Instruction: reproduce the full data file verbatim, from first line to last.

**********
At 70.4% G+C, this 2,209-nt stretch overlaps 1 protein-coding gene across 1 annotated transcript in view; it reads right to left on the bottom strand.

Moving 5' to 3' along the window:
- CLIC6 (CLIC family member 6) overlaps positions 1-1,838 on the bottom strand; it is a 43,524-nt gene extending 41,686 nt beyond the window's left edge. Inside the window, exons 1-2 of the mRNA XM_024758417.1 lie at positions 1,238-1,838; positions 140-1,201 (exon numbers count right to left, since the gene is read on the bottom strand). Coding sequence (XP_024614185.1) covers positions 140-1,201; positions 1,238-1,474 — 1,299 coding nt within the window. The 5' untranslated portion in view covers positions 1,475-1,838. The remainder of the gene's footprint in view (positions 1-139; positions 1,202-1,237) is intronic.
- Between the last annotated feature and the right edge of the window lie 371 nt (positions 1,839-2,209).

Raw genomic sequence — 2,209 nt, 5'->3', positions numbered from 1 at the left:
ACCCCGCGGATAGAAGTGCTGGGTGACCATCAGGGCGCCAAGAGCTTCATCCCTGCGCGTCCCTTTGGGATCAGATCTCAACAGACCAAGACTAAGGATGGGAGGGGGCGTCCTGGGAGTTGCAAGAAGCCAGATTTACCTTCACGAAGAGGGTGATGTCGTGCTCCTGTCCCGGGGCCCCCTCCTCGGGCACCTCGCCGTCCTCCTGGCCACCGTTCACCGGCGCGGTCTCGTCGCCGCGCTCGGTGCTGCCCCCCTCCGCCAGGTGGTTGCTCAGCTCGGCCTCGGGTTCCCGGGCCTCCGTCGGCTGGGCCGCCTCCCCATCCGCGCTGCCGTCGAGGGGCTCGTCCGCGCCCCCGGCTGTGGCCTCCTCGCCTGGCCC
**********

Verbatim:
At 70.4% G+C, this 2,209-nt stretch overlaps 1 protein-coding gene across 1 annotated transcript in view; it reads right to left on the bottom strand.

Moving 5' to 3' along the window:
- CLIC6 (CLIC family member 6) overlaps positions 1-1,838 on the bottom strand; it is a 43,524-nt gene extending 41,686 nt beyond the window's left edge. Inside the window, exons 1-2 of the mRNA XM_024758417.1 lie at positions 1,238-1,838; positions 140-1,201 (exon numbers count right to left, since the gene is read on the bottom strand). Coding sequence (XP_024614185.1) covers positions 140-1,201; positions 1,238-1,474 — 1,299 coding nt within the window. The 5' untranslated portion in view covers positions 1,475-1,838. The remainder of the gene's footprint in view (positions 1-139; positions 1,202-1,237) is intronic.
- Between the last annotated feature and the right edge of the window lie 371 nt (positions 1,839-2,209).

Raw genomic sequence — 2,209 nt, 5'->3', positions numbered from 1 at the left:
ACCCCGCGGATAGAAGTGCTGGGTGACCATCAGGGCGCCAAGAGCTTCATCCCTGCGCGTCCCTTTGGGATCAGATCTCAACAGACCAAGACTAAGGATGGGAGGGGGCGTCCTGGGAGTTGCAAGAAGCCAGATTTACCTTCACGAAGAGGGTGATGTCGTGCTCCTGTCCCGGGGCCCCCTCCTCGGGCACCTCGCCGTCCTCCTGGCCACCGTTCACCGGCGCGGTCTCGTCGCCGCGCTCGGTGCTGCCCCCCTCCGCCAGGTGGTTGCTCAGCTCGGCCTCGGGTTCCCGGGCCTCCGTCGGCTGGGCCGCCTCCCCATCCGCGCTGCCGTCGAGGGGCTCGTCCGCGCCCCCGGCTGTGGCCTCCTCGCCTGGCCC